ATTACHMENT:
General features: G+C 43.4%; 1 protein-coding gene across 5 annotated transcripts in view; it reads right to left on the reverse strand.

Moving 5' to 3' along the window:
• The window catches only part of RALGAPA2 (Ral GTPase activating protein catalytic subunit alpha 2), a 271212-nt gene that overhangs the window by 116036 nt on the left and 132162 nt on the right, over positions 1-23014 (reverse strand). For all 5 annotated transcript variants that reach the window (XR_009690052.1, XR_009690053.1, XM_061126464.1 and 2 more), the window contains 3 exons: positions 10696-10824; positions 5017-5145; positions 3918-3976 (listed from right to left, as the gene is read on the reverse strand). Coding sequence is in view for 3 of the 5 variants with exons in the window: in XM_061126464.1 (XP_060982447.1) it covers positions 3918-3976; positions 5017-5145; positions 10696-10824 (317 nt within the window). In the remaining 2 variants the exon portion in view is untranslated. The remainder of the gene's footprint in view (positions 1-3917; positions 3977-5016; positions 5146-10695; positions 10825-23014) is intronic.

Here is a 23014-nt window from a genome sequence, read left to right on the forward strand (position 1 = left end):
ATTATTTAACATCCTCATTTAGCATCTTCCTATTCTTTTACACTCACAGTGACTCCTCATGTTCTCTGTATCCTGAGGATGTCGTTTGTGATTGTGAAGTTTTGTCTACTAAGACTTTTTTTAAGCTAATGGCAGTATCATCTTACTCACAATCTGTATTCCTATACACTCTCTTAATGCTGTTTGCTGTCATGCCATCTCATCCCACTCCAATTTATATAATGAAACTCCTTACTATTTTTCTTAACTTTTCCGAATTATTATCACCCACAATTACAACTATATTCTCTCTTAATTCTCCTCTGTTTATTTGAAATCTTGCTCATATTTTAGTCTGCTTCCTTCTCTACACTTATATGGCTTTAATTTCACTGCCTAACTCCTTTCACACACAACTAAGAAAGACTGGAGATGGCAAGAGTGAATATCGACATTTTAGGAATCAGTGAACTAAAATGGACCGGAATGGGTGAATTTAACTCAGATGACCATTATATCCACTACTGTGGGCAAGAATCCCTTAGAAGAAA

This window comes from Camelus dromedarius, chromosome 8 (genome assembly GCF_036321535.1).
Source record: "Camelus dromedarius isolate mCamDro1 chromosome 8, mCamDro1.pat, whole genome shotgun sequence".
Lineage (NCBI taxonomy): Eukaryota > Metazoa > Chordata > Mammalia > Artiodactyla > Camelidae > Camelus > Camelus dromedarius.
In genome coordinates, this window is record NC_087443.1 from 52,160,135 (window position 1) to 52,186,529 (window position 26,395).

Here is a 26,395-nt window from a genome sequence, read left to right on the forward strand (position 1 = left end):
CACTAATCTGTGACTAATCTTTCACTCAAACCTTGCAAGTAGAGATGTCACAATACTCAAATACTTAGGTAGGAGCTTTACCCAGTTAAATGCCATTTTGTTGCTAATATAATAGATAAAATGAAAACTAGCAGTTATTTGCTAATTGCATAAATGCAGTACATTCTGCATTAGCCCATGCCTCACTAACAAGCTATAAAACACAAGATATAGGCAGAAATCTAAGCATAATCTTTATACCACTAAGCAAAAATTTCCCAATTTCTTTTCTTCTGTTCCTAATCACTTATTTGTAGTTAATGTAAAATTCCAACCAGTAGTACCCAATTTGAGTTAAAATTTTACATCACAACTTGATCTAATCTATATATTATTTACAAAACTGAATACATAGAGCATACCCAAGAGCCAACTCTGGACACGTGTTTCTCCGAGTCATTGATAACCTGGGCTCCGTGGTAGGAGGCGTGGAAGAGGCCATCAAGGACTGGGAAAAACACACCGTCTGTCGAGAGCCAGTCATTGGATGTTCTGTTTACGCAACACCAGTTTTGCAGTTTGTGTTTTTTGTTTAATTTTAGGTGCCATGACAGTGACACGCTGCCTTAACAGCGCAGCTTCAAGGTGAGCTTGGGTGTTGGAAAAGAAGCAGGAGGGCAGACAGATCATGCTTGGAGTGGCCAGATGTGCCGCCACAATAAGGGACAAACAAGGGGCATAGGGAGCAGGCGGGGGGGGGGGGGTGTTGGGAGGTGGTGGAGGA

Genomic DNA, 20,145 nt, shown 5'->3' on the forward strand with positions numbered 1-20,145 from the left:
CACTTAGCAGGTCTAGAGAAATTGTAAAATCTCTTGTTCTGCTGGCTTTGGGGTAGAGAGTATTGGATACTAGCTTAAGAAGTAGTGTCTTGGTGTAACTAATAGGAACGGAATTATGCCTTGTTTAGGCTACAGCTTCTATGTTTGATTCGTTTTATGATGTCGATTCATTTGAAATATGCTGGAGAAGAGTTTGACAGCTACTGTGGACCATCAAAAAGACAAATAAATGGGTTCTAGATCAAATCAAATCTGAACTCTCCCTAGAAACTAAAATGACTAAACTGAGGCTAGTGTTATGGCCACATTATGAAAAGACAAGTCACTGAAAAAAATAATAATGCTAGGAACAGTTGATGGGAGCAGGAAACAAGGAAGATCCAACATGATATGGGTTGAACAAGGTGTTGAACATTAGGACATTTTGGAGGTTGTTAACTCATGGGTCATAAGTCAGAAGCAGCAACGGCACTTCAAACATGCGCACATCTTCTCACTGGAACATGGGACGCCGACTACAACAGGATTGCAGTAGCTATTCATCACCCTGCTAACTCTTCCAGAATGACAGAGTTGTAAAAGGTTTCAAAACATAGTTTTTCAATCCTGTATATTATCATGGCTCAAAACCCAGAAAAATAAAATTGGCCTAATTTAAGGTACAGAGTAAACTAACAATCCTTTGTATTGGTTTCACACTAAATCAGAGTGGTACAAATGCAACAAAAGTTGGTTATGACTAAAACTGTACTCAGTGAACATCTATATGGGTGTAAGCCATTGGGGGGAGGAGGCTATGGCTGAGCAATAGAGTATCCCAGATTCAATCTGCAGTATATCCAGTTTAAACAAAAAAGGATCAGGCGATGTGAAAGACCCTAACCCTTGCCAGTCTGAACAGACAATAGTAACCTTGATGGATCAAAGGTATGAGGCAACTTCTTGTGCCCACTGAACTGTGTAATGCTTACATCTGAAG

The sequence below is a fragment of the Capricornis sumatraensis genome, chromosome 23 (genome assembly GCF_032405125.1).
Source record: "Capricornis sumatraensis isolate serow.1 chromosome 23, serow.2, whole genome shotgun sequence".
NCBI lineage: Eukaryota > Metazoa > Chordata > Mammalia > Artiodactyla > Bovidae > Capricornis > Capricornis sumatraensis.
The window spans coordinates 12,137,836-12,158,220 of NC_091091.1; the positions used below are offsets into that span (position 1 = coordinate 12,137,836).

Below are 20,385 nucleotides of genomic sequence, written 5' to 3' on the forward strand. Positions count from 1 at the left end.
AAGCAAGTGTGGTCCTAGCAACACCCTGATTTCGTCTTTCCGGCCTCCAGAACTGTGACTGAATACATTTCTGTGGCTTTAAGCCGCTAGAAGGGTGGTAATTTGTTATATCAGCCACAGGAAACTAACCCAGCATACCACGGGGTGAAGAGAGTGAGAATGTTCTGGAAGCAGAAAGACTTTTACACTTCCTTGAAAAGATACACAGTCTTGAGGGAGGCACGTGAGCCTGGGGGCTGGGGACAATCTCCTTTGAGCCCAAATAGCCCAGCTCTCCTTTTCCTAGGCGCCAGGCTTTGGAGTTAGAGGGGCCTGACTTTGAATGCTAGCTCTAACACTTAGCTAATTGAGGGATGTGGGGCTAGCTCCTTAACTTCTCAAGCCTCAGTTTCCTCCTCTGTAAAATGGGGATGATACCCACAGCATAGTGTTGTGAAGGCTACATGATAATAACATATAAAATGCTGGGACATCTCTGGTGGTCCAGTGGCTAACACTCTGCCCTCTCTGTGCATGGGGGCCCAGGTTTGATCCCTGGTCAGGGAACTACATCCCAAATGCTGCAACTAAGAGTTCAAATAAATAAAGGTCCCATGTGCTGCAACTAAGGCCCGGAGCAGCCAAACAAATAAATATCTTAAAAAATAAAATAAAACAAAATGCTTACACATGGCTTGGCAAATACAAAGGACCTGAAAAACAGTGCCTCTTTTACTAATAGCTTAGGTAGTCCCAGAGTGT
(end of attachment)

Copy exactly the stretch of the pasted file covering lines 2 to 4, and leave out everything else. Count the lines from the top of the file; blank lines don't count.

Moving 5' to 3' along the window:
• The window catches only part of RALGAPA2 (Ral GTPase activating protein catalytic subunit alpha 2), a 271212-nt gene that overhangs the window by 116036 nt on the left and 132162 nt on the right, over positions 1-23014 (reverse strand). For all 5 annotated transcript variants that reach the window (XR_009690052.1, XR_009690053.1, XM_061126464.1 and 2 more), the window contains 3 exons: positions 10696-10824; positions 5017-5145; positions 3918-3976 (listed from right to left, as the gene is read on the reverse strand). Coding sequence is in view for 3 of the 5 variants with exons in the window: in XM_061126464.1 (XP_060982447.1) it covers positions 3918-3976; positions 5017-5145; positions 10696-10824 (317 nt within the window). In the remaining 2 variants the exon portion in view is untranslated. The remainder of the gene's footprint in view (positions 1-3917; positions 3977-5016; positions 5146-10695; positions 10825-23014) is intronic.

Here is a 23014-nt window from a genome sequence, read left to right on the forward strand (position 1 = left end):